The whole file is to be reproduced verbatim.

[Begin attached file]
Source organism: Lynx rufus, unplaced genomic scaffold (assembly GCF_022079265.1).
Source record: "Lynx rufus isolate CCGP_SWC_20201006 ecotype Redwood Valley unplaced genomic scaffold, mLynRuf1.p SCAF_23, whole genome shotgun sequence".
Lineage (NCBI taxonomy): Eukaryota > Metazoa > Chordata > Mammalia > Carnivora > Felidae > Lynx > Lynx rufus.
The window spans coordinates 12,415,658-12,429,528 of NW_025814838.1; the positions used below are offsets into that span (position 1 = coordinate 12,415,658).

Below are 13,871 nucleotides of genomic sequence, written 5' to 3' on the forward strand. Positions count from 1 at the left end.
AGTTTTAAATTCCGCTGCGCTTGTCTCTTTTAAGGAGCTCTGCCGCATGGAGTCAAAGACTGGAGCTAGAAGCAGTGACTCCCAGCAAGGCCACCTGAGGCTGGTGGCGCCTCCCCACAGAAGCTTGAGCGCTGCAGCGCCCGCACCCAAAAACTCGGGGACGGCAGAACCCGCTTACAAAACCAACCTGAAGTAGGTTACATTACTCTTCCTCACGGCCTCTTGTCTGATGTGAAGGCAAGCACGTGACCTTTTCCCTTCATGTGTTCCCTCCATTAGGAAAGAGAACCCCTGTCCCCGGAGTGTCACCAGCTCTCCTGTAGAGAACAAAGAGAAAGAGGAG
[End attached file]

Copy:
Source organism: Lynx rufus, unplaced genomic scaffold (assembly GCF_022079265.1).
Source record: "Lynx rufus isolate CCGP_SWC_20201006 ecotype Redwood Valley unplaced genomic scaffold, mLynRuf1.p SCAF_23, whole genome shotgun sequence".
Lineage (NCBI taxonomy): Eukaryota > Metazoa > Chordata > Mammalia > Carnivora > Felidae > Lynx > Lynx rufus.
The window spans coordinates 12,415,658-12,429,528 of NW_025814838.1; the positions used below are offsets into that span (position 1 = coordinate 12,415,658).

Below are 13,871 nucleotides of genomic sequence, written 5' to 3' on the forward strand. Positions count from 1 at the left end.
AGTTTTAAATTCCGCTGCGCTTGTCTCTTTTAAGGAGCTCTGCCGCATGGAGTCAAAGACTGGAGCTAGAAGCAGTGACTCCCAGCAAGGCCACCTGAGGCTGGTGGCGCCTCCCCACAGAAGCTTGAGCGCTGCAGCGCCCGCACCCAAAAACTCGGGGACGGCAGAACCCGCTTACAAAACCAACCTGAAGTAGGTTACATTACTCTTCCTCACGGCCTCTTGTCTGATGTGAAGGCAAGCACGTGACCTTTTCCCTTCATGTGTTCCCTCCATTAGGAAAGAGAACCCCTGTCCCCGGAGTGTCACCAGCTCTCCTGTAGAGAACAAAGAGAAAGAGGAG